Don.

 

[*] If you happen to have a Stagi with the 'new improved action' then this does not use the little rubber tubes.

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Greetings from cold, snowy Canada.

 

In September, with upcoming knee replacement surgery, I knew I had to do something to keep my mind busy while I was off work recovering. I've felt drawn to learning concertina (I thought it would be an easy instrument to learn - HA!). I successfully procured a nice Stagi concertina online that had been owned by a collector who had numerous concertinas but never really learned how to play; basically, the instrument I got was not only new-to-me, but in immaculate condition (according to the shop I took it to deal with a few sticky buttons). From what the seller told me, I believe the instrument to be from the 1980's; it's labelled "Made in Italy" and so I assume it may be attachicon.gif concertina2.jpga reasonable quality of instrument, not a Chinese knock-off. She's a pretty little thing, a 38 button English, that sounds beautiful to me.

 

Prior to buying it, I had been to a local music shop and tried out the only model of concertina they sold, a 20 button Hohner. It sounded so harsh and shrill it almost put me off the instrument altogether, but the desire niggled at me until I bought the used one online.

 

I've read a lot of negative things about Stagi concertinas, and while I certainly know I don't have a trained ear for what sounds good or what sounds like a "real" concertina, I am delighted with this instrument. I think I've made good progress using the Butler book and am now beginning to source out some other music to expand the variety and keep things interesting.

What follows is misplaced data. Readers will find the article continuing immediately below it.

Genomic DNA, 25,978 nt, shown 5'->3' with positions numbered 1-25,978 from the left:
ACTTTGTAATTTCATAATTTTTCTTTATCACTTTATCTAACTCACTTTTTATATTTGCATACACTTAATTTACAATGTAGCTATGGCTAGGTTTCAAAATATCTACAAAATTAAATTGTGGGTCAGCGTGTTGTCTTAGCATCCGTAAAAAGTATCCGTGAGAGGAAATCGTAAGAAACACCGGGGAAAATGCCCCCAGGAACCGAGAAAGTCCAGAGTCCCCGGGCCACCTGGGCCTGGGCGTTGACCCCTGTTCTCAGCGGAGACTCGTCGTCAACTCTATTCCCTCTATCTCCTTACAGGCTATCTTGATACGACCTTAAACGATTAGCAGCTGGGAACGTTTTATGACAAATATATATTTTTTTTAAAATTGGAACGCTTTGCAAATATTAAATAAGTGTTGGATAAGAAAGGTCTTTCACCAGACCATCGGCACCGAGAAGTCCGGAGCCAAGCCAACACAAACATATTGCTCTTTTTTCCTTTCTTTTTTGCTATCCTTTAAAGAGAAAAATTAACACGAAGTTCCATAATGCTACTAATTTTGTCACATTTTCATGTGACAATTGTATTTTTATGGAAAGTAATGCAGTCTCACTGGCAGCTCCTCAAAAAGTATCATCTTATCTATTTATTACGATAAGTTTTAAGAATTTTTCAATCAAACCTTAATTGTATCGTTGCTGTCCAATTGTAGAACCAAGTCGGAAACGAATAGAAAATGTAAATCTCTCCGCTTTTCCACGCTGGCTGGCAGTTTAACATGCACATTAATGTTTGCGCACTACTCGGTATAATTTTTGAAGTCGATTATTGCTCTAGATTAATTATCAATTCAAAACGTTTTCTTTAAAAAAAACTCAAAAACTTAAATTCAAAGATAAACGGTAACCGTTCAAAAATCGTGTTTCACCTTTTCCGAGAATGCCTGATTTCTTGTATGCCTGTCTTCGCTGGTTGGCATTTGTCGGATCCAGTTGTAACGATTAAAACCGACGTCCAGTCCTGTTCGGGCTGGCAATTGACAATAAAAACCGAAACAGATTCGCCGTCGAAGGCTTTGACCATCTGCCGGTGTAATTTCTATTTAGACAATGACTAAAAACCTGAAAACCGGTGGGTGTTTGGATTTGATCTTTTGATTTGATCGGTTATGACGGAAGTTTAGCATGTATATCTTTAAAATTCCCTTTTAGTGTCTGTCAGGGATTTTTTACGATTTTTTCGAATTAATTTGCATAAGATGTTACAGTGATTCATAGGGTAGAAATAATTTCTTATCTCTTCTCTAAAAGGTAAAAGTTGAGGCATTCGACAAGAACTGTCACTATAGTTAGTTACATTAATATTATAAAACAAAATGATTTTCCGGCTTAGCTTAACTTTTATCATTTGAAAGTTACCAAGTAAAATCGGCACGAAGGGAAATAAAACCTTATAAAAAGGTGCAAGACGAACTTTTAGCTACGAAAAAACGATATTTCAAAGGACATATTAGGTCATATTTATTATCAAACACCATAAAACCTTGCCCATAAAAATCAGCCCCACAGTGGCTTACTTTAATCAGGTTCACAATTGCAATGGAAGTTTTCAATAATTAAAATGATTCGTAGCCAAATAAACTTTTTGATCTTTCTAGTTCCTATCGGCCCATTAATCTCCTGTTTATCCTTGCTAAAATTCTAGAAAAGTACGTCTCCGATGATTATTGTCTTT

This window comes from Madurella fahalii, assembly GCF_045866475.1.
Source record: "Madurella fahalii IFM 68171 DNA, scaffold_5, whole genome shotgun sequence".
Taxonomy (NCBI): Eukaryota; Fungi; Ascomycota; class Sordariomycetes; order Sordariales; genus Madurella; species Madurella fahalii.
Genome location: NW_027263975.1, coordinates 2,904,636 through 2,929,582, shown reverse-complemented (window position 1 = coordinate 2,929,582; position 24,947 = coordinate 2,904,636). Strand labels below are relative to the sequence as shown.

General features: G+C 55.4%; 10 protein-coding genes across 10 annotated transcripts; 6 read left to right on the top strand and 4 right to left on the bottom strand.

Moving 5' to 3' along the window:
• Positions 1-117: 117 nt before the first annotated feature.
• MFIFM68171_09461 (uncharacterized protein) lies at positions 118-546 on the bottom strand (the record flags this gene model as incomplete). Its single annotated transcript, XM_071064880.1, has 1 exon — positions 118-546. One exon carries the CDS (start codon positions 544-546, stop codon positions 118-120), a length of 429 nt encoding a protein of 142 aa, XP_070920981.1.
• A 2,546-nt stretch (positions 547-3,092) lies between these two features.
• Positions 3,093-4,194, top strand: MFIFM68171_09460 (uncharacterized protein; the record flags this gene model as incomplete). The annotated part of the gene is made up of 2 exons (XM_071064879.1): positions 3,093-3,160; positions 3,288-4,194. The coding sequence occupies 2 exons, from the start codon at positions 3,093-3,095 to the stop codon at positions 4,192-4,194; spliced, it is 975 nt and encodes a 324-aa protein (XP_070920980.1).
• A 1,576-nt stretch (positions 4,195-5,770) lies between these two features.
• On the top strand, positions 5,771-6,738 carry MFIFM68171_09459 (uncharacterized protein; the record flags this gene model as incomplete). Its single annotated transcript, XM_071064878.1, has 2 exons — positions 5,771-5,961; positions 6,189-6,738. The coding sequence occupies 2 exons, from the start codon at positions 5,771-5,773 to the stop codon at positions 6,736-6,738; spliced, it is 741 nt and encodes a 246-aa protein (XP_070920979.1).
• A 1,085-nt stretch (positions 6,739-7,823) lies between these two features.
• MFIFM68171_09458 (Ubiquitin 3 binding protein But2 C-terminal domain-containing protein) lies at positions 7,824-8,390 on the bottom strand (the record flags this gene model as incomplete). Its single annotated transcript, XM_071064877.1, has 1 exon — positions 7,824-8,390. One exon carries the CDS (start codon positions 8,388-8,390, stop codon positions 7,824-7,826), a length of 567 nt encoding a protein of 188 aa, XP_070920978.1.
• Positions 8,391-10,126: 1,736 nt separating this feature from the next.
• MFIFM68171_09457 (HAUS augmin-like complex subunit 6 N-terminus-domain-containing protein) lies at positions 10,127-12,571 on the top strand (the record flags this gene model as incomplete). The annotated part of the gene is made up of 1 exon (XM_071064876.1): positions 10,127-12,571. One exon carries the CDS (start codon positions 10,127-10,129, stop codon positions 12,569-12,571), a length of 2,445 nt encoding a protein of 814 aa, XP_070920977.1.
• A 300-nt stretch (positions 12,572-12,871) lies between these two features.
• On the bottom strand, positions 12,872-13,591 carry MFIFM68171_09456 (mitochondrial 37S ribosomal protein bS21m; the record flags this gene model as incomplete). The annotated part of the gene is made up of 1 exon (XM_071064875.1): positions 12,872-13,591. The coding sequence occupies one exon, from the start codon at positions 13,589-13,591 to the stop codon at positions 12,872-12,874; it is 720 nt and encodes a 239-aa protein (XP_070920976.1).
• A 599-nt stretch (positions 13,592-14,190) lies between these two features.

Anyway, just wanted to introduce myself instead silently lurking.

 

Looking forward to getting to know folks here and to learning from you all.

 

Cheers!

 

 

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Hi Newbie from Ontario.

 

I'm also a newbie, and wanted to take this opportunity to introduce myself.

 

I just bought a cheap 30 Button Chinese Anglo concertina (Bonetti) to learn on while I'm recovering from a bad bout of asthma. So your English Stagi sounds pretty good to me!

 

Harmonica and melodica just don't work that well when you are short on breath, so I decided it was time to buckle down and learn a new reed instrument that was bellows based. A neck and shoulder problem meant that a melodeon or accordion was not an option, so concertina here I come! ..And to those of you who will immediately comment that I should have waited until I could afford something more expensive or buy something I couldn't really afford (for most of us that means charging it...), for now, what I bought is working fine. Reasonably in tune (both to my ear, and to my tuner's ear), all the buttons work, the bellows are leak free, and I can learn the fingering while I have some down time. I checked it out carefully during the return period. Yes it's a little slow and the bellows are stiff. But my playing will be slow for a while too. Will it still work 6 months from now? Maybe not, but I can afford it and play it now, which is what I need. I will upgrade when I can, and keep the cheap one for campfire/outdoor sessions or learning how to do simple repairs. I will also do a more formal review of my cheap anglo for people after I've been playing for a few months.

 

I read a lot of posts on this site before ordering my concertina, and was surprised to see how negative people were about today's Chinese equivalents of the old German mass-produced accordion reed "working class" concertinas...It almost seems as if this is no longer supposed to be an instrument that people without a lot of excess cash are supposed to play. I am new to this, so perhaps I am wrong. I hope so. But if this web-site and Dan Worrall's books are any indication, it may be a new development in the "Social History" of the concertina.

 

As long as your having fun with your new concertina and it fills your needs now, I think you have a wonderful thing going. Will be interested in hearing how things progress.

 

Your neighbor to the South.

 

A Newbie from Buffalo, NY